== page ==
Odd F. Lindberg

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Odd F. Lindberg
Born Odd Freddy Lindberg
Nationality Norway
Spouse Marit Lindberg
Children Andrea and Amund

Odd F. Lindberg (born 1945) is a Norwegian freelance journalist, Arctic explorer and film maker.

Sealing report in Bladet Tromsø[edit]

Lindberg had been making documentaries and worked as a journalist, author and photographer until 1988, when he gave an official report to the Norwegian Ministry of Fisheries and Coastal Affairs about what he believed to be illegal conditions in the seal hunt. The report was published in full on 20 July 1988 in the newspaper Bladet Tromsø, even though the Norwegian Ministry of Fisheries and Coastal Affairs had kept it from the public.[1]

The "Lindberg case" questioned the freedom of speech in Norway, and particularly its position regarding privacy, in this case the privacy of the seal hunters who had participated in what at the time was internationally largely regarded as inhumane and brutal slaughtering of seal pups (whitecoats) with hakapik. In his 1988 report, Lindberg claimed that seals were skinned alive and that sealers knowingly inflicted suffering on the seal.[1]

The newspaper was sued by the seal hunters, and sentenced in two court rounds to pay compensation. The Supreme Court of Norway turned the case down, and the ruling stood until the European Court of Human Rights in Strasbourg reversed it in May 1999.[2] The ruling from Strasbourg expanded the Norwegian media's rights to publicize public documents even if these can be a burden to individuals.[1]

Lindberg's documentary[edit]

Lindberg made a documentary[3] while he was a volunteer sealing inspector on the vessel Harmoni. The documentary, Seal Mourning, had its premiere on the Norwegian television station NRK on 9 February 1989, when the channel showed clips from the film. The negative attention Lindberg received from both seal hunters and the Norwegian government, as well as the public at large, was eventually so intense[4] that he chose to move out of the country and settled abroad, in Sweden, with his wife and two children; he later moved back to Norway. The Norwegian foreign minister at the time, Thorvald Stoltenberg (father of the current (per February 2009) prime minister Jens Stoltenberg), called Lindberg up in February 1989, warning him not to let his documentary be shown on CNN because of national interests, and that the whole government stood behind him in this message to Lindberg. Lindberg taped this phonecall. (The taping would later be part of one of Lindberg's documentaries). Stoltenberg also sent the attorney general to NRK to censor material given to CNN. Lindberg eventually stopped the whole film from being broadcast on CNN, afraid to do otherwise.[5][6] Clips from the film were shown on CNN, the BBC and 18 other broadcasting companies worldwide. The documentary was broadcast in its entirety by a Swedish television channel on 11 February 1989.[7]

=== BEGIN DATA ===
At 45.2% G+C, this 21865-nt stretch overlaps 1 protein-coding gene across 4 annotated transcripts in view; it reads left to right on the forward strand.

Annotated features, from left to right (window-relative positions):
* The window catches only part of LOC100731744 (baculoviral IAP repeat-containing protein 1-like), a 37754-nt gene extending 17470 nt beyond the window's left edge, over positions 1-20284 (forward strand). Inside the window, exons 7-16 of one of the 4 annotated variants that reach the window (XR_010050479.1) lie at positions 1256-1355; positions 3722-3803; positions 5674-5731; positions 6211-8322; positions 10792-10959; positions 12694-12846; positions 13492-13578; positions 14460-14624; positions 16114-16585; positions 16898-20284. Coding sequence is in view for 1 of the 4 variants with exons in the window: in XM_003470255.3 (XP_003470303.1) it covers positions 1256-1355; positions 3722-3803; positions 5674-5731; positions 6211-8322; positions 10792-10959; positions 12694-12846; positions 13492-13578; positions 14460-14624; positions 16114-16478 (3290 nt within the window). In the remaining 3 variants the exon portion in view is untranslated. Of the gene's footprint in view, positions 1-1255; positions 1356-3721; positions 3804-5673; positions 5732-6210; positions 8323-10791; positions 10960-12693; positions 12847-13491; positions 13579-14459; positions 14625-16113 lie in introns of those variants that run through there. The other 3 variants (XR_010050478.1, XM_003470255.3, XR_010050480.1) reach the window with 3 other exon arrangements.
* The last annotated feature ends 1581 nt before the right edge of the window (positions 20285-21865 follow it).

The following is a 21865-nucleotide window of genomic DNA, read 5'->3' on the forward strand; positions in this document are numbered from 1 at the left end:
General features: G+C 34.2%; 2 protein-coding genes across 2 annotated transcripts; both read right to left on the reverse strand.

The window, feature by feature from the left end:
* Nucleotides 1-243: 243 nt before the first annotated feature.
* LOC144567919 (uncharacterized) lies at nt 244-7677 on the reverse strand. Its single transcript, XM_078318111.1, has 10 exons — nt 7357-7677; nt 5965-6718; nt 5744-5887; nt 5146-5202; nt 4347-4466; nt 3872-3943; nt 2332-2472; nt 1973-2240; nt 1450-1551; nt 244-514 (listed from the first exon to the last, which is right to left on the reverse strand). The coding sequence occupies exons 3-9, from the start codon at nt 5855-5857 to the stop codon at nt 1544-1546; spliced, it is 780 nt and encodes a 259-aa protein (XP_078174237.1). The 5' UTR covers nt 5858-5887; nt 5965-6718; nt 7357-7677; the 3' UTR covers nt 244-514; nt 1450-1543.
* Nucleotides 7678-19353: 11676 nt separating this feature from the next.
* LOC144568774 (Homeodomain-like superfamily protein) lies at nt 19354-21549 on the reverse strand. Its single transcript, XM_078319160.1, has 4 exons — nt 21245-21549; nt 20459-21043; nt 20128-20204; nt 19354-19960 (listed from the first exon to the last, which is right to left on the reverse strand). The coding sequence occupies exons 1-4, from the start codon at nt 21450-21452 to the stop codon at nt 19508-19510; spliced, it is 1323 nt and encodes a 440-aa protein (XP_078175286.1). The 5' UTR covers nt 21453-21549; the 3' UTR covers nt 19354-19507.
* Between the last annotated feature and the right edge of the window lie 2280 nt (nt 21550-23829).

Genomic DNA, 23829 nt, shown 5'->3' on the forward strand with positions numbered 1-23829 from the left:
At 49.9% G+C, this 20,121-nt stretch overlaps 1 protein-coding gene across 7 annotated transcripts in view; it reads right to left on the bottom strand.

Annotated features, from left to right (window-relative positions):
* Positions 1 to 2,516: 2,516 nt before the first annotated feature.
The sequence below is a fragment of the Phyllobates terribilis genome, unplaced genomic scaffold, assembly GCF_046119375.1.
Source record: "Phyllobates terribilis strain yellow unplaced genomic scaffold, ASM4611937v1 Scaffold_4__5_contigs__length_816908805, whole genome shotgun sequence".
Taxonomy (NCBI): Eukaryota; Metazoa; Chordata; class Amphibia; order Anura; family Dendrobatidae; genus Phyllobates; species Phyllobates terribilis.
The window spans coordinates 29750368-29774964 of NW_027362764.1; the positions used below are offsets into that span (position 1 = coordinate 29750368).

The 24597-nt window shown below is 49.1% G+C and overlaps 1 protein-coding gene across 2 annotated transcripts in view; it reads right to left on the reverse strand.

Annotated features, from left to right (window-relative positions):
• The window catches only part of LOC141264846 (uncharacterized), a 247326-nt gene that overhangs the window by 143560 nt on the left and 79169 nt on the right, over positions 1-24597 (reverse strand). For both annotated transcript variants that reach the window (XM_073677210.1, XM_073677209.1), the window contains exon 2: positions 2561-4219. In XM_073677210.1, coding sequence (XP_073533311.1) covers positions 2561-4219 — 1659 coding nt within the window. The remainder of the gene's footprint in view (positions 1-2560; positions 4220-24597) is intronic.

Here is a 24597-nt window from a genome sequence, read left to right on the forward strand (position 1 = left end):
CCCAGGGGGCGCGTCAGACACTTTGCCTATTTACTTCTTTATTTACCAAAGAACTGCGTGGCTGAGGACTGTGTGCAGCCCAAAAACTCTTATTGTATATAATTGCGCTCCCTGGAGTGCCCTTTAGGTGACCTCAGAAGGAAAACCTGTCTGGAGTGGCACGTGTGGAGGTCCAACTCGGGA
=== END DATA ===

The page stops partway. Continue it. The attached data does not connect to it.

Swedish documentary[edit]

In 1994 the Norwegian television station TV2's TV documentary series Dokument2 showed a Swedish documentary, En Folkefiende - sälfångstinspektören som tvingades i exil (en. An Enemy of the People - the Sealing Inspector Who was Forced into Exile)[8][9] that strongly criticized Norway's treatment of Lindberg and accused Norway of allowing libel charges to stop an important debate. Then the editorial office for Document2 was also sued for libel. A group of seal hunters reacted to the fact that the program showed pictures of them while they were hunting seals. The pictures were taken by sealing inspector Lindberg, who claimed that these pictures documented illegal hunting methods. A court had earlier ruled in favor of the seal hunters that the images constituted libel and forbidden the showing of the images. Dokument2's editor Gerard Helskog argued that the public had a right to know what happened on the hunting grounds, and won completely in Bergen City Court.[10] The ruling marked an expansion of freedom of speech in Norway.[1]

See also[edit]


  1. ^ a b c d Bladet Tromsø A/S and Mr Pål Stensaas v. The Kingdom of Norway, www.cfje.dk, (The European Court of Human Rights, 20 May 1999)
  2. ^ "Case of BLADET TROMSØ and STENSAAS v. NORWAY" (in Norwegian). Lovdata. Archived from the original on October 1, 2006. Retrieved 2008-03-17. 
  3. ^ "Seal-Hunting Film Infuriates Swedes Against Norway". San Jose Mercury News. February 13, 1989. Retrieved 2008-03-16. 
  4. ^ Gardar, Jógvan H. (February 10, 2006). "En folkefiende vender hjem" (in Norwegian). Ny Tid. Retrieved 2008-03-16. 
  5. ^ En folkefjende (Danish), Journalisten.dk, February 25, 2998
  6. ^ Markusson, Markus (February 8, 1999). "Ti år som "sel-judas"" (in Norwegian). Dagbladet. Retrieved 2008-03-16. 
  7. ^ Conseil de l'Europe - Bladet Tromsø and Stensaas v. Norway judgment, menschenrechte.ac.at, May 20, 1999
  8. ^ "BioWatch - The Judgment is Sealed". Earth Island Journal. Earth Island Institute. 12 (2). Spring 1997. Archived from the original (– Scholar search) on September 30, 2005. Retrieved 2008-03-16. 
  9. ^ Norges høyesterett, sak nr. 2000/799, sivil sak (.pdf-file) (Norwegian), Juristisches Internetprojekt Saarbruecken, October 17, 2001
  10. ^ Rolf Opås, Ubehaget i ytringsfriheten (Norwegian). Friheten, March 4, 2005